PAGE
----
Glauber Rocha - Director

Nationality: Brazilian. Born: Vitoria da Conquista, Bahia, Brazil, 14 March 1938. Education: Studied law, 1959–61. Career: Founder, "Lemanja-Filmes" production company, 1957; directed first feature, Barravento , 1962; went into exile, 1970; directed in Italy, France, and Spain, early 1970s; returned to Brazil, 1976. Died: In Rio de Janeiro, 22 August 1981.

Films as Director:


Um dia na rampa (short) (co-d)


O patio (short); A cruz na praça (short)


Barravento ( The Turning Wind ) (+ co-sc)


Deus e o diablo na terra do sol ( Black God, White Devil ) (+ co-pr, sc)


Amazonas Amazonas (doc) (+ sc); MaranhĂŁo 66 (doc) (+ sc)


Terra em transe ( Land in Anguish ) (+ sc)


Cancer (+ sc) (completed in Cuba, 1973–4)


AntĂ´nio das Mortes ( O dragĂŁo da maldade contra o santo querreiro ) (+ co-pr, sc, art d)


Der leone have sept cabecas ( The Lion Has Seven Heads ) (+ co-sc, co-ed); Cabezas cortadas ( Severed Heads ) (+ sc)


Claro (+ sc)


Di (doc short)


Jorjamado no cinema (doc short)


A idade da terra ( The Age of the Earth ) (+ sc)

Other Films:


A grande feira (d of pr); Menino de engenho (pr)


A grande cidade (co-pr)


By ROCHA: books—

Revisao critica do cinema brasiliero , Rio de Janeiro, 1962.

Revoluçao do cinema novo , Rio de Janeiro, 1981.

Riverao Sussuarana , Rio de Janeiro, 1981.

O seculo do cinema , Rio de Janeiro, 1983.

By ROCHA: articles—

"Un cinéma en transe," in Image et Son (Paris), January 1968.

Interview with M. Delahaye and others, in Cahiers du Cinéma (Paris), July 1969.

"Cinema Novo vs. Cultural Colonialism: An Interview with Glauber Rocha," in Cineaste (New York), Summer 1970.

Interview with Gordon Hitchens, in Film Quarterly (Berkeley), Fall 1970.

"Beginning at Zero: Notes on Cinema and Society," in The Drama Review (Cambridge, Massachusetts), Winter 1970.

Interview in Afterimage (London), no. 3, 1971.

"Lumière, magie, action," in Positif (Paris), December 1974.

Interviews in Los años de la conmoción , by Isaac Léon Frías, Mexico City, 1979.

"Humberto Mauro and the Historical Position of Brazilian Cinema," and "Hunger vs. Profit Aesthetic," in Framework (Norwich), Autumn 1979.

"The History of Cinema Novo," in Framework (Norwich), Summer 1980.

"Epistolario: Cartas de Glauber Rocha," in Cine Cubano (Havana), no. 101, 1982.

"The Aesthetics of Hunger" and "Down with Populism," in 25 Years of the New Latin American Cinema , edited by Michael Chanan, London, 1983.

" Deus e o diablo na terra do sol ," in Filme Cultura (Rio de Janeiro), January/April 1984.

"Cinema Novo and the Dialectics of Popular Culture," an interview in Cinema and Social Change in Latin America , by Julianne Burton, Austin, Texas, 1986.

"Revisión crítica del cine brasileño," "No al populismo," and "Estética de la violencia," in Hojas de cine: Testimonios y documentos del Nuevo Cine Latinoamericano , Mexico City, 1986.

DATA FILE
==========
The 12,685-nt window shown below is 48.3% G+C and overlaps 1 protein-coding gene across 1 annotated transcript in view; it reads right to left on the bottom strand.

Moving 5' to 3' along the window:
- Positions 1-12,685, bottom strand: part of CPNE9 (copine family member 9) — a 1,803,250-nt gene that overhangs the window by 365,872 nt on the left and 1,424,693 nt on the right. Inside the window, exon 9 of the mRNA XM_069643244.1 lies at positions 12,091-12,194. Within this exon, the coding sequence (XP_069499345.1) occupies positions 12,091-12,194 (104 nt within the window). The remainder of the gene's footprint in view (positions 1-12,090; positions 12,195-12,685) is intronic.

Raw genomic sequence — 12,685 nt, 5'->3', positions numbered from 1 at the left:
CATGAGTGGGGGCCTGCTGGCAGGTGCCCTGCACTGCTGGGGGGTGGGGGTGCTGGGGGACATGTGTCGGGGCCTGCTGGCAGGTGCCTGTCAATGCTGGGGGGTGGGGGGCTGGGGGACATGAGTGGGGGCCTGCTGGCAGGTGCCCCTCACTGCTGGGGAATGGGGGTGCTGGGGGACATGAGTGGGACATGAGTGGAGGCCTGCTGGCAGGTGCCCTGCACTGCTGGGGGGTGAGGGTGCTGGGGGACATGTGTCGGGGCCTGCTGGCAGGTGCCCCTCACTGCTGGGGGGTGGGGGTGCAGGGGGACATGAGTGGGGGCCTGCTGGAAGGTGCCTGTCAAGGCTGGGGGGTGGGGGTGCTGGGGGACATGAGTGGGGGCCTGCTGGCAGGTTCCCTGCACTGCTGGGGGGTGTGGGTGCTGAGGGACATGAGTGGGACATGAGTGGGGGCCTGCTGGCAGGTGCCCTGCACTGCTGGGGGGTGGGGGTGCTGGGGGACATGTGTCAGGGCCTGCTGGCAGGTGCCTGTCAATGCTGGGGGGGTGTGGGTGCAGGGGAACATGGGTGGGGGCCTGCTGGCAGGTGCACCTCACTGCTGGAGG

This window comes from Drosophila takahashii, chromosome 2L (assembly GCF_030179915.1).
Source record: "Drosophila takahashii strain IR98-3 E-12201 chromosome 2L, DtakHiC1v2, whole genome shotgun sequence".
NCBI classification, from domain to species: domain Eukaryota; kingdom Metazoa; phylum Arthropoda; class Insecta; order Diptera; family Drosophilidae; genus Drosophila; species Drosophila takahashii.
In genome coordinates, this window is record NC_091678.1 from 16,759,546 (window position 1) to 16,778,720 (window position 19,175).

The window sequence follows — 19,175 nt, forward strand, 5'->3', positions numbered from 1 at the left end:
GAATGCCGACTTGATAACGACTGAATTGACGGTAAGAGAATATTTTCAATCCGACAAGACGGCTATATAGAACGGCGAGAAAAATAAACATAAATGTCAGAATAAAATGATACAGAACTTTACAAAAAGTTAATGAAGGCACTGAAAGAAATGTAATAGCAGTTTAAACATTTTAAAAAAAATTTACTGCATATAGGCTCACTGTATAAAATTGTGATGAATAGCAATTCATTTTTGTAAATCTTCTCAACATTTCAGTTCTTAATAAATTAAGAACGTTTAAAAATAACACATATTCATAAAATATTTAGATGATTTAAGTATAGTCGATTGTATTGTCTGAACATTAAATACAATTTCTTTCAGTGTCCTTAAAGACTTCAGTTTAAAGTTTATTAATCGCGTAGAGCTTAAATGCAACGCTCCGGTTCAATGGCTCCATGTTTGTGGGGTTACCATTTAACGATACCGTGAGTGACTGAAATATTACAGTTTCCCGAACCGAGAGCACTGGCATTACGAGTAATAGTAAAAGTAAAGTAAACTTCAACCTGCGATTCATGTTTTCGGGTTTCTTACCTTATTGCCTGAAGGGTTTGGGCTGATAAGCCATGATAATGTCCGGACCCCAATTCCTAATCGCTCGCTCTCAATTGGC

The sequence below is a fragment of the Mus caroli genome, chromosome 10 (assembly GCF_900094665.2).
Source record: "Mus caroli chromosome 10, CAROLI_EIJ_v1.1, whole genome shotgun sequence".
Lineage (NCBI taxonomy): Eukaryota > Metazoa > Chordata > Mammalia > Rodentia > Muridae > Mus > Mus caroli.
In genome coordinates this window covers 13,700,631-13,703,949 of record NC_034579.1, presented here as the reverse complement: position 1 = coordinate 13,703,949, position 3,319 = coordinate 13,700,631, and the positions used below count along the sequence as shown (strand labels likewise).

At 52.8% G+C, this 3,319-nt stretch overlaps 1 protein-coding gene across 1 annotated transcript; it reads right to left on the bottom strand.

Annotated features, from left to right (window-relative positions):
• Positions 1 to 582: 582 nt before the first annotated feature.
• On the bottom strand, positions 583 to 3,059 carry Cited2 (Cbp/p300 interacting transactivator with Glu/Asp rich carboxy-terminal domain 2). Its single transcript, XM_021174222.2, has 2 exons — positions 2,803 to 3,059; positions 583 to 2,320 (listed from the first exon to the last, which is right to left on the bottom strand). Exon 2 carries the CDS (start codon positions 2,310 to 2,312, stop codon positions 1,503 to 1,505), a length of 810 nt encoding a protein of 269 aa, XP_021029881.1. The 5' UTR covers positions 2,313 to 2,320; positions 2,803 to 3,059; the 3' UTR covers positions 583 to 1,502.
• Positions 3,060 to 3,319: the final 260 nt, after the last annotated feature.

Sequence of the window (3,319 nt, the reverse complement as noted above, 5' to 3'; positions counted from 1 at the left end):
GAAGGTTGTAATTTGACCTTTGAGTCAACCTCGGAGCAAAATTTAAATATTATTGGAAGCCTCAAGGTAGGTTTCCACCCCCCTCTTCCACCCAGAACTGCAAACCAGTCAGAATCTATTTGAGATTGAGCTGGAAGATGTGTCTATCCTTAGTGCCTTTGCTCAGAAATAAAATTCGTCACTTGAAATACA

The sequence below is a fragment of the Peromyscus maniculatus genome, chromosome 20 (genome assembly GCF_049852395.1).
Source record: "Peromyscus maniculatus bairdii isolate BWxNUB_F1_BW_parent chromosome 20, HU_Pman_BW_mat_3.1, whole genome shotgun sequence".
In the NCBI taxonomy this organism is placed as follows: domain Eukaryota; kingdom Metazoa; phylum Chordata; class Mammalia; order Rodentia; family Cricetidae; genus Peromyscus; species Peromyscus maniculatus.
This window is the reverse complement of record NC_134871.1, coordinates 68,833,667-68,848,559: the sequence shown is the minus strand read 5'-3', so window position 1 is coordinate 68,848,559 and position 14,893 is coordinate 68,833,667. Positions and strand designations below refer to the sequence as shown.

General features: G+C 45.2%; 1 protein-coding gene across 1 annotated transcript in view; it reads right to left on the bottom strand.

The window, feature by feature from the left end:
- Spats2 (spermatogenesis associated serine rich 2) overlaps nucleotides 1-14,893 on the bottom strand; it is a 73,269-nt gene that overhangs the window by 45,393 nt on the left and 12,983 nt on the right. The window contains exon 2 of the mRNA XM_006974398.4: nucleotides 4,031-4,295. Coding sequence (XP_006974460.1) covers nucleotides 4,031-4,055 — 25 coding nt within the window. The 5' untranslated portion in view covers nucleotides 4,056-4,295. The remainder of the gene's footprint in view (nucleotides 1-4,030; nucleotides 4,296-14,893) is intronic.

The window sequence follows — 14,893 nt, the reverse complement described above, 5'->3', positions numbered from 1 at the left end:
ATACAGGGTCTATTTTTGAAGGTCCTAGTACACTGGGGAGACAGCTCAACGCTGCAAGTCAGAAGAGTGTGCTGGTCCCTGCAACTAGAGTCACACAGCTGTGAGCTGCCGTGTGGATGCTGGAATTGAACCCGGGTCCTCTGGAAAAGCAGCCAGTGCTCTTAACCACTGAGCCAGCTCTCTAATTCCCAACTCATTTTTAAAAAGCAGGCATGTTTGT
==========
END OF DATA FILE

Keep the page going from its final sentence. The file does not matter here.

On ROCHA: books—

Gerber, Raquel, editor, Glauber Rocha , Rio de Janeiro, 1977.

Johnson, Randal, and Robert Stam, Brazilian Cinema , New Brunswick, New Jersey, 1982.

Hollyman, Burnes, Glauber Rocha and the Cinema Novo in Brazil: A Study of His Critical Writings and Films , New York, 1983.

Johnson, Randal, Cinema Novo x 5 , Austin, Texas, 1984.

Armes, Roy, Third World Filmmaking and the West , Berkeley, 1987.

Pierre, Sylvie, Glauber Rocha , Paris, 1987.

King, John, Magical Reels: A History of Cinema in Latin America , London, 1990.

On ROCHA: articles—

Callenbach, Ernest, "Comparative Anatomy of Folk Myth Films: Robin Hood and Antonio das Mortes ," in Film Quarterly (Berkeley), Winter 1969/70.

"Rocha Issue" of Etudes Cinématographiques (Paris), no. 97–99, 1973.

Gardies, R., "Structural Analysis of a Textual System: Presentation of a Method," in Screen (London), Spring 1974.

Cinema Novo Section of Jump Cut (Chicago), June 1976.

Castoro Cinema (Milan), special section, no. 13, 1977.

Van Wert, W.F., "Ideology in the Third World Cinema: A Study of Ousmane Sembene and Glauber Rocha," in Quarterly Review of Film Studies (Pleasantville, New York), no. 2, 1979.

Bruce, Graham, "Music in Glauber Rocha's Films," in Jump Cut (Berkeley), May 1980.

Armes, Roy, "The Incoherence of Underdevelopment," in Films and Filming (London), November 1981.

Rocha Section of Cahiers du Cinéma (Paris), November 1981.

Rocha Sections of Cine Cubano (Havana), nos. 100 and 101, 1982.

Rocha Section of Film Cultura (Rio de Janeiro), August/October 1982.

Bernadet, J.-C., and T. Coelho, "Un utopiste flamboyant: Glauber Rocha et L'age de la terre ," in CinémAction (Conde-sur-Noireau), March 1983.

Paranagua, P., "Luis Buñuel et Glauber Rocha," in Positif (Paris), October 1983.

Burton, Julianne, "Modernist Form in Land in Anguish and Memories of Underdevelopment ," in Post Script (Jacksonville, Florida), Winter 1984.

Vernaglione, P., "O Cangaceiro do cinema," in Filmcritica (Rome), vol. 37, October 1986.

Gomes, P.E. Sallès, "Glauber Rocha," in Positif (Paris), April 1987.

Film und Fernsehen (Potsdam), special section, vol. 18, December 1990.

Vega, J. "Glauber Rocha: el santo guerro del Cinema Novo," in Cine Cubano (Havana), no. 134, 1992.

Scorsese, Martin, in Cahiers du Cinéma (Paris), no. 500, March 1996.

* * *